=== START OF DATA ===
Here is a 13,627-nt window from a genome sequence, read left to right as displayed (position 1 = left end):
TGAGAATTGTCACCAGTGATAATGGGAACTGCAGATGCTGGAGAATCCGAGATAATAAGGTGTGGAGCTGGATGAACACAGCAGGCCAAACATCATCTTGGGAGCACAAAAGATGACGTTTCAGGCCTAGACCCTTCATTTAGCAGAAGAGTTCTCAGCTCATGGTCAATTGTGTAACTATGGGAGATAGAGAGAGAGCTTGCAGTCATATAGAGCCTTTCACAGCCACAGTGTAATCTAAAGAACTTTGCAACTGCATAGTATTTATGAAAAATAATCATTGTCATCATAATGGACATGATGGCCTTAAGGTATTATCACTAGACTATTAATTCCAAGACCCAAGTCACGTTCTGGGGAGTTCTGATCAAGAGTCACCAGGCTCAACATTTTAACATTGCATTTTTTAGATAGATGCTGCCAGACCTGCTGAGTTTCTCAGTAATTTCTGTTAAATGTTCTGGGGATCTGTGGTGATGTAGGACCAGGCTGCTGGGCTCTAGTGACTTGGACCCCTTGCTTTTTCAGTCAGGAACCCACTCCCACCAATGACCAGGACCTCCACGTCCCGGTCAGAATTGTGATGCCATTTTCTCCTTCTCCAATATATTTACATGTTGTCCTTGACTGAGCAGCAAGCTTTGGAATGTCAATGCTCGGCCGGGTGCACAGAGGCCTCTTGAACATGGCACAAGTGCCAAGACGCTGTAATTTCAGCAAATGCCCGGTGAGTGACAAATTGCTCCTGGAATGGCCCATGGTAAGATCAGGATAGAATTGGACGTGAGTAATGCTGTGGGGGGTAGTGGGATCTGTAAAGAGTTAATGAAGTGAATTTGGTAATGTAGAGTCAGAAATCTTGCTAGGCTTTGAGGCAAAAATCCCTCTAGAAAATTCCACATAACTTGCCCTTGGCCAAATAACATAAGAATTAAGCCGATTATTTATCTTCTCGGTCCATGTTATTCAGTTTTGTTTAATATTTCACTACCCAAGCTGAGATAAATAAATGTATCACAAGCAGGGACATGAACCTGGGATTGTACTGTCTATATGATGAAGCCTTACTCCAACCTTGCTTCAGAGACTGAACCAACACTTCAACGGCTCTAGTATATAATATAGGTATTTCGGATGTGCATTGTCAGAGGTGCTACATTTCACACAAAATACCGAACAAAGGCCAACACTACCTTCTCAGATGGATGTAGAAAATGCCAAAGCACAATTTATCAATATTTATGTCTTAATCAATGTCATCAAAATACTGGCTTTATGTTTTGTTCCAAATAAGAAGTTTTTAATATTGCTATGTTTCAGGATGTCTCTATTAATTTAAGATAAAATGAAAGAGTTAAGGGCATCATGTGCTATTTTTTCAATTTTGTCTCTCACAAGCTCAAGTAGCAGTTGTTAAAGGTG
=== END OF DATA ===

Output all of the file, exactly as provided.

Here is a 13,627-nt window from a genome sequence, read left to right as displayed (position 1 = left end):
TGAGAATTGTCACCAGTGATAATGGGAACTGCAGATGCTGGAGAATCCGAGATAATAAGGTGTGGAGCTGGATGAACACAGCAGGCCAAACATCATCTTGGGAGCACAAAAGATGACGTTTCAGGCCTAGACCCTTCATTTAGCAGAAGAGTTCTCAGCTCATGGTCAATTGTGTAACTATGGGAGATAGAGAGAGAGCTTGCAGTCATATAGAGCCTTTCACAGCCACAGTGTAATCTAAAGAACTTTGCAACTGCATAGTATTTATGAAAAATAATCATTGTCATCATAATGGACATGATGGCCTTAAGGTATTATCACTAGACTATTAATTCCAAGACCCAAGTCACGTTCTGGGGAGTTCTGATCAAGAGTCACCAGGCTCAACATTTTAACATTGCATTTTTTAGATAGATGCTGCCAGACCTGCTGAGTTTCTCAGTAATTTCTGTTAAATGTTCTGGGGATCTGTGGTGATGTAGGACCAGGCTGCTGGGCTCTAGTGACTTGGACCCCTTGCTTTTTCAGTCAGGAACCCACTCCCACCAATGACCAGGACCTCCACGTCCCGGTCAGAATTGTGATGCCATTTTCTCCTTCTCCAATATATTTACATGTTGTCCTTGACTGAGCAGCAAGCTTTGGAATGTCAATGCTCGGCCGGGTGCACAGAGGCCTCTTGAACATGGCACAAGTGCCAAGACGCTGTAATTTCAGCAAATGCCCGGTGAGTGACAAATTGCTCCTGGAATGGCCCATGGTAAGATCAGGATAGAATTGGACGTGAGTAATGCTGTGGGGGGTAGTGGGATCTGTAAAGAGTTAATGAAGTGAATTTGGTAATGTAGAGTCAGAAATCTTGCTAGGCTTTGAGGCAAAAATCCCTCTAGAAAATTCCACATAACTTGCCCTTGGCCAAATAACATAAGAATTAAGCCGATTATTTATCTTCTCGGTCCATGTTATTCAGTTTTGTTTAATATTTCACTACCCAAGCTGAGATAAATAAATGTATCACAAGCAGGGACATGAACCTGGGATTGTACTGTCTATATGATGAAGCCTTACTCCAACCTTGCTTCAGAGACTGAACCAACACTTCAACGGCTCTAGTATATAATATAGGTATTTCGGATGTGCATTGTCAGAGGTGCTACATTTCACACAAAATACCGAACAAAGGCCAACACTACCTTCTCAGATGGATGTAGAAAATGCCAAAGCACAATTTATCAATATTTATGTCTTAATCAATGTCATCAAAATACTGGCTTTATGTTTTGTTCCAAATAAGAAGTTTTTAATATTGCTATGTTTCAGGATGTCTCTATTAATTTAAGATAAAATGAAAGAGTTAAGGGCATCATGTGCTATTTTTTCAATTTTGTCTCTCACAAGCTCAAGTAGCAGTTGTTAAAGGTG